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The Circle

Chapter 26

Sunday Morning: Perspectives


"Yeah," I answered back, merely a mumble.

"Son, you out there?"

"Yes!" I said louder, wondering why he was calling my room, 'out there'.

I pushed against the mattress and sat up on the edge of the bed. My legs told me that the bed was too close to the floor, and my hands said that the sheets on the bed felt awfully fuzzy. There was a weird familiarity about the situation that seemed confusing, disorienting, and very aggravating.

The lights suddenly came on, and after blinking for a bit, I saw that I was in the van, again.

"You want to talk about it?" dad asked again.

"No. I sure don't."

One day later, and here I am again, crying like a pussy in the van. Barely over twenty-four hours. What a fucking sad-sack, pathetic, shit-case I am.

"You know, at sometime, everybody hurts. Everybody cries."

He could tell, obviously. I was far more transparent to my dad than I cared to be, I realized.

"Every damned day?"

"Ah, language, son, thank you."


He sighed and scratched the back of his neck.

"I'm trying to help, son. This is hard, you know it? I thought someday I'd be having this talk with you, but I didn't know it would be... over a guy. I understand the feelings are the same, so I can feel comfortable saying some things. And one, is that love is a bitch."

I laughed at the unexpected phrase coming from him. Mom had said the same after Toby's death, the night his aunt had called and told me of it. I had heard it, and remembered it, but had never made the connection. Her saying that simple phrase proved her knowing that I was gay, or that I had been in love with Toby. Not until four days ago, more than six months later,  during the party on my actual birthday, had I realized all that that sentence had meant. Thinking on the same sentiment, now from my dad, I saw how true it was.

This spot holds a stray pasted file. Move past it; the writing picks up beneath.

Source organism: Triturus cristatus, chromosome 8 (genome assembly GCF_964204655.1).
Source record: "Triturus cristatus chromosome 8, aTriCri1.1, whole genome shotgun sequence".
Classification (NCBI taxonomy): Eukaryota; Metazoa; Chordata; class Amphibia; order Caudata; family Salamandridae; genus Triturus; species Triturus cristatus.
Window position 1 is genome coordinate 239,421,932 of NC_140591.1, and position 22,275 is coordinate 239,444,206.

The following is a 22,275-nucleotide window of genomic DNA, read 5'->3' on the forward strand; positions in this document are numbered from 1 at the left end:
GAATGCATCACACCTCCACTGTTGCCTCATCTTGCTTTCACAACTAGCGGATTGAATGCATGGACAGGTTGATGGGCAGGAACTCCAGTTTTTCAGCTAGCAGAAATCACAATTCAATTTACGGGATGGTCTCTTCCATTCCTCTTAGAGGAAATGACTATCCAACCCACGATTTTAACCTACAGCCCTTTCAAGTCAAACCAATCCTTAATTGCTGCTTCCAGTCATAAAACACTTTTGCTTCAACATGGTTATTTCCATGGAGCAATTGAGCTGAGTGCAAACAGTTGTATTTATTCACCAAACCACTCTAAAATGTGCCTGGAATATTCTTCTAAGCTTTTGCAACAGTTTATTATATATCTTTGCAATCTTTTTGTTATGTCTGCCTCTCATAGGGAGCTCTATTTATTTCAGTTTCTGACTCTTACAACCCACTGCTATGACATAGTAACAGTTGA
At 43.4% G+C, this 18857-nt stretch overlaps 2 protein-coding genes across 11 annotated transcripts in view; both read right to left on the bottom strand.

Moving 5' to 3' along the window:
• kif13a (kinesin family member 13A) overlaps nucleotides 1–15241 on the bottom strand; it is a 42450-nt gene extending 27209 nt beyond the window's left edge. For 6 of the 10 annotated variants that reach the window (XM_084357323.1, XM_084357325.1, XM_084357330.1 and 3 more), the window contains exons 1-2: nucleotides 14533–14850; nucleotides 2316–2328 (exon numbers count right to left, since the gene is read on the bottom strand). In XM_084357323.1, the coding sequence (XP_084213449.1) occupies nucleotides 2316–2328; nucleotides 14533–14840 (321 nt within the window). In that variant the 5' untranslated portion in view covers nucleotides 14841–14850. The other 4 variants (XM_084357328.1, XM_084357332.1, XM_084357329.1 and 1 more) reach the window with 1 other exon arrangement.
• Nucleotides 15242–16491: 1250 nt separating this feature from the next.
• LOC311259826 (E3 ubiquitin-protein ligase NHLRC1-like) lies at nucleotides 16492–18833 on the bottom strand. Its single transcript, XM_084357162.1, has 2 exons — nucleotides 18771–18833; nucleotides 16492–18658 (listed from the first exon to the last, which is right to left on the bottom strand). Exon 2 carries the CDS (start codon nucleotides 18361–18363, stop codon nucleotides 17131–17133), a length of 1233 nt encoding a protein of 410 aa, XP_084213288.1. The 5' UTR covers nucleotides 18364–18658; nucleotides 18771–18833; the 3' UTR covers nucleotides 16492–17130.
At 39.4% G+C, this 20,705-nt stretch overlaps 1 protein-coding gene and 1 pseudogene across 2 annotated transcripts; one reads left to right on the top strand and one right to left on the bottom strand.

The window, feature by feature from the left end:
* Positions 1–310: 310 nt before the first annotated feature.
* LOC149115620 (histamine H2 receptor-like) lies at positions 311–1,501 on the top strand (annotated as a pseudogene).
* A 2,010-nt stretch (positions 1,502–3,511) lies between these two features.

"It works both ways, I guess. But, if I don't know what's going on with you, it makes it harder. And not only that, but I, I want to know what's going on with you. I just want to know. I am your father."

"Are you serious? You really wanna know this mess?"

Dad pulled his legs up into the van so he could sit facing me.

"Yes. Absolutely, son. I might be uncomfortable about some things, so spare me some of the more sordid details, but tell me anything. What's going on with you? Why did you go see Jeff and come back upset?"

Again, talking to my dad about... that gay stuff, and those things. I shivered, mostly in dread I supposed, and some in hopeful relief. That pressure behind my eyes began and it quickly spread through my cheeks and face and down my neck, even sliding over my scalp, setting my hair on end.

"I know it has to be hard to do, to talk about it, but I really think it will help. Even if I can't help any, I'd really like to understand, son."

I nodded, more to gain time to fight back the tears than to answer him. I had to manage my breath several times before I was fairly sure I could speak through my tight throat.

"I was talking to Jeff. We were talking about how to tell his mom."

I exhaled uncontrollably and very loudly after saying just that.

"His mom. Yeah. That is a stickler, huh? Uh, I know this will make you mad, but your mom and I, well, we've been smoothing those bumps a bit."

"What? What d'you mean?" I asked, feeling that worried, embarrassed, what-have-my-folks-done-now gut wrenching tornado drop out of the sky amid what was already an emotional hurricane.

"Well, we've been, talking to her. You know. A word here, a question there. Mentioning your cousin Art, how he's doing so well with his boyfriend and all. She isn't the zealot she seems, you know. She has a good heart, and cares a great deal for both of her sons. We haven't said anything to tip her off about you two-"

"Wait a second! Us two? What was there to tip her off about?"